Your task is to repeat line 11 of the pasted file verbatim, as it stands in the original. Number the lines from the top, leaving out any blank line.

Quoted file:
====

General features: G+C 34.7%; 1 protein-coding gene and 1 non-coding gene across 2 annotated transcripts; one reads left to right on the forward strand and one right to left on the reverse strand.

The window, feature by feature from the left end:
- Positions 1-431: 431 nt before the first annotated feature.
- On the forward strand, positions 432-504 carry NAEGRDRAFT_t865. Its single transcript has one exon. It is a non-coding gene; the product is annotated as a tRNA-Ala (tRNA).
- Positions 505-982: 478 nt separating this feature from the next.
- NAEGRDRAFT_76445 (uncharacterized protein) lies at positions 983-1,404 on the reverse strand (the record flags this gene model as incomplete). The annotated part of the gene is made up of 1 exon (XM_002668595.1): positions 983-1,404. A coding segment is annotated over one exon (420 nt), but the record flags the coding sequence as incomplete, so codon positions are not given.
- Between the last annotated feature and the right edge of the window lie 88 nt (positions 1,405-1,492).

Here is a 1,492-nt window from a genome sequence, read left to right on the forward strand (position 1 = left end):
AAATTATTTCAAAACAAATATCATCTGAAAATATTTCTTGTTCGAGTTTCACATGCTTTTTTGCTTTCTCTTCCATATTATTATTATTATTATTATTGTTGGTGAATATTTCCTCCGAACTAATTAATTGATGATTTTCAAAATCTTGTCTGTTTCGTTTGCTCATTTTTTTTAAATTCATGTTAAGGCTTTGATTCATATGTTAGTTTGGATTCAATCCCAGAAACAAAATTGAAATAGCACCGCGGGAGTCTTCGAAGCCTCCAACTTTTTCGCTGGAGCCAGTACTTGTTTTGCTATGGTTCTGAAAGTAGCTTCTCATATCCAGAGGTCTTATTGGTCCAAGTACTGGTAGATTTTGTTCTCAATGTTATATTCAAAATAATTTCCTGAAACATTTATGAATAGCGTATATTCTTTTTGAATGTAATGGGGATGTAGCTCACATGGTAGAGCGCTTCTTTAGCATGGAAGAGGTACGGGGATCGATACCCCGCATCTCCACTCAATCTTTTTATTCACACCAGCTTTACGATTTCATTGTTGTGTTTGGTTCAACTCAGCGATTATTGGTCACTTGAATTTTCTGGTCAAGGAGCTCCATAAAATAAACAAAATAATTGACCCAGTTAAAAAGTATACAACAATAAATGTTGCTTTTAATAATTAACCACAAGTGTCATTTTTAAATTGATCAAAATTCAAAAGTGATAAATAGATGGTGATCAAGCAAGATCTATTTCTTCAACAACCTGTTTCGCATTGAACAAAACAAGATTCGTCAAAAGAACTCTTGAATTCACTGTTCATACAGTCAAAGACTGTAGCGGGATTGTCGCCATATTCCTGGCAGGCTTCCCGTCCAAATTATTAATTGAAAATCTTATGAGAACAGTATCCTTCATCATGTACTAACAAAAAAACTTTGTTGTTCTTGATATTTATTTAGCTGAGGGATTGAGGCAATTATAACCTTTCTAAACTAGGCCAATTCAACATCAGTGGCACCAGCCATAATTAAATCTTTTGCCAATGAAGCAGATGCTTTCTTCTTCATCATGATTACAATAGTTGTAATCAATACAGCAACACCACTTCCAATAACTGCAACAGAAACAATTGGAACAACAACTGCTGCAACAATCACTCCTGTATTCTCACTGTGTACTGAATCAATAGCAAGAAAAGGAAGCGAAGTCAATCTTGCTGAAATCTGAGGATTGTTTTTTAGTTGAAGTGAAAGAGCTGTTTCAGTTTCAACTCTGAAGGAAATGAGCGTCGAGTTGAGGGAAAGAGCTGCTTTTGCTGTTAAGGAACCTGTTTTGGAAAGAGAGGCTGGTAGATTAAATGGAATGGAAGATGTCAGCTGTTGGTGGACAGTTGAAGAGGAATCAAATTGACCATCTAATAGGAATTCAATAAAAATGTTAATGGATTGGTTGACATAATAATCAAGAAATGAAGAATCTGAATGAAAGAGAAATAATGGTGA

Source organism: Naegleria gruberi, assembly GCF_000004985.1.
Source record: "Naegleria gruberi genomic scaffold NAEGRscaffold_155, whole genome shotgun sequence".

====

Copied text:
Source record: "Naegleria gruberi genomic scaffold NAEGRscaffold_155, whole genome shotgun sequence".